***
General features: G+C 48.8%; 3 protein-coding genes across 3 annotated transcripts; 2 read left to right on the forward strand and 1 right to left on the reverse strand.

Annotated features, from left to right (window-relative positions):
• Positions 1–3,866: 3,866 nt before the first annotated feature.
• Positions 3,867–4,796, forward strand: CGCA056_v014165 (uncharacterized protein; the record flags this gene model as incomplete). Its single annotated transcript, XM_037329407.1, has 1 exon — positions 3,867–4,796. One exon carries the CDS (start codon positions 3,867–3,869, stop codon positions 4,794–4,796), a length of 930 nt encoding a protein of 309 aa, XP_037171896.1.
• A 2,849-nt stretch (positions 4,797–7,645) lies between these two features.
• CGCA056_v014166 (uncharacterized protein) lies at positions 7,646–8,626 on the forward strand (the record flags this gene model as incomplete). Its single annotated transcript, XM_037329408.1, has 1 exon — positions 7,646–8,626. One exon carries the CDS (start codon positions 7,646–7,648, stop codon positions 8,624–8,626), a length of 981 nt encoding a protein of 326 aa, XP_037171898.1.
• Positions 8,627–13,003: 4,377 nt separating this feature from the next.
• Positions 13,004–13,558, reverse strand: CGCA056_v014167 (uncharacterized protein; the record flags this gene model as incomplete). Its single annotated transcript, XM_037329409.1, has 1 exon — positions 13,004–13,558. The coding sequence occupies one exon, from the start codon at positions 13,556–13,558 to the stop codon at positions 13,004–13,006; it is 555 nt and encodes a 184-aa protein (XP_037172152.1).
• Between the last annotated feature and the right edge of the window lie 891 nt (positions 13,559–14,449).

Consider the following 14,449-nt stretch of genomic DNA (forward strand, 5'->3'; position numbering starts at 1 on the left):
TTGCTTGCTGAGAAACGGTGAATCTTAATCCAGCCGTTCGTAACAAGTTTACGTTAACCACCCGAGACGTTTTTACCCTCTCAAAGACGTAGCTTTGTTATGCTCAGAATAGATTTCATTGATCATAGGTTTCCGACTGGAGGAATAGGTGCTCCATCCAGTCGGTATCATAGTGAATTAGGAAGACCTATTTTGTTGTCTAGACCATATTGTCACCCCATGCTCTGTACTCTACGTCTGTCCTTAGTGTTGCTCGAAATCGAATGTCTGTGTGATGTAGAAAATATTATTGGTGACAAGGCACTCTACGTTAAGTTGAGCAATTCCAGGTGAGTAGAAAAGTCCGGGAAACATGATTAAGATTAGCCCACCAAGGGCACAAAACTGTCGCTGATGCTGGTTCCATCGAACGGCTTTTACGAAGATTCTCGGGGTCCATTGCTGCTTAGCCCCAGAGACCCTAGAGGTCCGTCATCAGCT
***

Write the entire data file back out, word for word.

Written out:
General features: G+C 48.8%; 3 protein-coding genes across 3 annotated transcripts; 2 read left to right on the forward strand and 1 right to left on the reverse strand.

Annotated features, from left to right (window-relative positions):
• Positions 1–3,866: 3,866 nt before the first annotated feature.
• Positions 3,867–4,796, forward strand: CGCA056_v014165 (uncharacterized protein; the record flags this gene model as incomplete). Its single annotated transcript, XM_037329407.1, has 1 exon — positions 3,867–4,796. One exon carries the CDS (start codon positions 3,867–3,869, stop codon positions 4,794–4,796), a length of 930 nt encoding a protein of 309 aa, XP_037171896.1.
• A 2,849-nt stretch (positions 4,797–7,645) lies between these two features.
• CGCA056_v014166 (uncharacterized protein) lies at positions 7,646–8,626 on the forward strand (the record flags this gene model as incomplete). Its single annotated transcript, XM_037329408.1, has 1 exon — positions 7,646–8,626. One exon carries the CDS (start codon positions 7,646–7,648, stop codon positions 8,624–8,626), a length of 981 nt encoding a protein of 326 aa, XP_037171898.1.
• Positions 8,627–13,003: 4,377 nt separating this feature from the next.
• Positions 13,004–13,558, reverse strand: CGCA056_v014167 (uncharacterized protein; the record flags this gene model as incomplete). Its single annotated transcript, XM_037329409.1, has 1 exon — positions 13,004–13,558. The coding sequence occupies one exon, from the start codon at positions 13,556–13,558 to the stop codon at positions 13,004–13,006; it is 555 nt and encodes a 184-aa protein (XP_037172152.1).
• Between the last annotated feature and the right edge of the window lie 891 nt (positions 13,559–14,449).

Consider the following 14,449-nt stretch of genomic DNA (forward strand, 5'->3'; position numbering starts at 1 on the left):
TTGCTTGCTGAGAAACGGTGAATCTTAATCCAGCCGTTCGTAACAAGTTTACGTTAACCACCCGAGACGTTTTTACCCTCTCAAAGACGTAGCTTTGTTATGCTCAGAATAGATTTCATTGATCATAGGTTTCCGACTGGAGGAATAGGTGCTCCATCCAGTCGGTATCATAGTGAATTAGGAAGACCTATTTTGTTGTCTAGACCATATTGTCACCCCATGCTCTGTACTCTACGTCTGTCCTTAGTGTTGCTCGAAATCGAATGTCTGTGTGATGTAGAAAATATTATTGGTGACAAGGCACTCTACGTTAAGTTGAGCAATTCCAGGTGAGTAGAAAAGTCCGGGAAACATGATTAAGATTAGCCCACCAAGGGCACAAAACTGTCGCTGATGCTGGTTCCATCGAACGGCTTTTACGAAGATTCTCGGGGTCCATTGCTGCTTAGCCCCAGAGACCCTAGAGGTCCGTCATCAGCT